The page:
[SPOILER ALERT: Spoilers for The Crown Season 4 ahead.]
The Crown Season 4 starts with tragedy. After sending a letter to Prince Charles chastising his messy love life, Lord Louis Mountbatten is murdered in an assassination committed by the Irish Republican Army (IRA). This, of course, is inspired by true events. And it greatly affected the Prince of Wales’ life moving forward.
Lord Louis Mountbatten was assassinated on Aug. 27, 1979, in Ireland
Louis was out fishing with family members in the Irish town of Mullaghmore on Aug. 27, 1979, when their boat exploded. The IRA publicly claimed responsibility for the attack, as well as for other attacks committed that same day.
The explosion also killed Louis’ grandson, Nicholas Knatchbull, 14, and Paul Maxwell, 15, who was a boathand hired by the Earl. Nicholas’ paternal grandmother, Doreen Knatchbull, Baroness Brabourne, survived the explosion, but died from her injuries the next day. Louis’ daughter, Patricia Knatchbull, her husband, John Brabourne, and their son, Timothy (Nicholas’ twin), were seriously injured, but survived.
As depicted in The Crown, Charles was on vacation in Iceland the day of the explosion.
Prince Charles felt ‘agony’ and ‘disbelief’ following Lord Mountbatten’s murder
The tragic event may come as a surprise to viewers who were previously unaware of it, but it was a pivotal moment in the Prince of Wales’ life that informed many of his experiences afterwards.
Charles was so grief-stricken by his great-uncle’s death because they were incredibly close. Both he and his father, Prince Philip, Duke of Edinburgh, saw Louis as a father figure. One of The Crown Season 4’s most heartbreaking scenes, in fact, is when Philip (played by Tobias Menzies) drunkenly, tearfully tells Charles (played by Josh O’Connor) that he resents him for his close relationship with the Naval officer.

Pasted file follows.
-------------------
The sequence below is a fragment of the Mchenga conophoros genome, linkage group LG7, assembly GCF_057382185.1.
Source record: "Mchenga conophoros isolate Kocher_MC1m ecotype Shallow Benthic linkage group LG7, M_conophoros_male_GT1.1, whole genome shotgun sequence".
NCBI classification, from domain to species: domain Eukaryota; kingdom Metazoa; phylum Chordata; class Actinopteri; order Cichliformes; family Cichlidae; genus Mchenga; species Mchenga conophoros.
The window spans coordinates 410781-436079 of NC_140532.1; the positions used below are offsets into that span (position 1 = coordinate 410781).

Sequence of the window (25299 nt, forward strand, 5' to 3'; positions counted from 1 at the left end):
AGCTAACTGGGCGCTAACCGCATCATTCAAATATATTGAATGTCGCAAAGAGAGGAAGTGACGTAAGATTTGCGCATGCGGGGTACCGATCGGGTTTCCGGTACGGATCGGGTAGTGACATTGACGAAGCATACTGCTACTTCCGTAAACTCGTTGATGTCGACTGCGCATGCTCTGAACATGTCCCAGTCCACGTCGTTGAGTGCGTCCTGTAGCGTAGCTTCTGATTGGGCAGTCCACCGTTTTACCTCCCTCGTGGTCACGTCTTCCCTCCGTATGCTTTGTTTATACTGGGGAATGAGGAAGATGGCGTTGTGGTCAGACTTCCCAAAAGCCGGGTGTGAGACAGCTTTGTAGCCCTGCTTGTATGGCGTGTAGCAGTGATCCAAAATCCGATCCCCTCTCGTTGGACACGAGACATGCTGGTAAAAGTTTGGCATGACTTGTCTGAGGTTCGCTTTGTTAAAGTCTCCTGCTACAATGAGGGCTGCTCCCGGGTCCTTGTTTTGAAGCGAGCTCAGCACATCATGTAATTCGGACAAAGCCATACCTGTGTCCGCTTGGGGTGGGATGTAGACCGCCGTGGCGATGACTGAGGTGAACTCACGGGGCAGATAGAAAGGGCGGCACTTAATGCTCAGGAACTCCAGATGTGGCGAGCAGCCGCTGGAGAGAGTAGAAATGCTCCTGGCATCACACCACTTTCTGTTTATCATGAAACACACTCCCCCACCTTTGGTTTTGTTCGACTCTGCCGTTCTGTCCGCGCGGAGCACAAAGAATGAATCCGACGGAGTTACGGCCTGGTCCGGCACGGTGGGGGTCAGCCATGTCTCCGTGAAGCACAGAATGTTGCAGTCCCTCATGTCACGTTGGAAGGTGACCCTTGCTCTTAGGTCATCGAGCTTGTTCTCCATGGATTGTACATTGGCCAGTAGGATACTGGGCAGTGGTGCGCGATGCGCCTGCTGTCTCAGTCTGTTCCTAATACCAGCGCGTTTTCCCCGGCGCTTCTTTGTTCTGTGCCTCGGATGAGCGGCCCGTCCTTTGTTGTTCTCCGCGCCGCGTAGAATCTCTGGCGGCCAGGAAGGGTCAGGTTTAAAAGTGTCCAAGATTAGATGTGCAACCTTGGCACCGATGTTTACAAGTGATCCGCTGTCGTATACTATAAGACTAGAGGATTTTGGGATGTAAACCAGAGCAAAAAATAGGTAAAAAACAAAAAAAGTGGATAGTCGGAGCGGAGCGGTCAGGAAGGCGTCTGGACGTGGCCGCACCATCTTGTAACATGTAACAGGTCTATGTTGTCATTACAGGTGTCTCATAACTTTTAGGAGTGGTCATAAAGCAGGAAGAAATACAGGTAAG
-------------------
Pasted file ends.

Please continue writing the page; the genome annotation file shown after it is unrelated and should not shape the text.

According to Elle, A diary entry written by Charles the day of the attack detailed his reaction to his great-uncle’s death.
“A mixture of desperate emotions swept over me—agony, disbelief, a kind of wretched numbness, closely followed by fierce and violent determination to see that something was done about the IRA,” he wrote. “Life will never be the same now that he has gone and I fear it will take me a very long time to forgive those people who today achieved something that two world wars and thousands of Germans and Japanese failed to achieve.”
Prince Charles paid tribute to Lord Mountbatten in 2015
In 2015, decades after his uncle’s murder, Charles traveled to Mullaghmore for the first time since the bombing. He gave a tribute to his late mentor in a touching speech.
“At the time I could not imagine how we could come to terms with the anguish of such a deep loss, since for me Lord Mountbatten represented the grandfather I never had,” he said at the time. “It seemed as if the foundations of all that we held dear in life had been torn apart irreparably. Through this experience, I now understand in a profound way the agonies borne by so many others in these islands, of whatever faith, denomination or political tradition.”
Charles went on to say in his speech that rather than remembering the Irish town for that tragic day in 1979, he learned to focus on all the joy and happiness the town brought Louis and his family.
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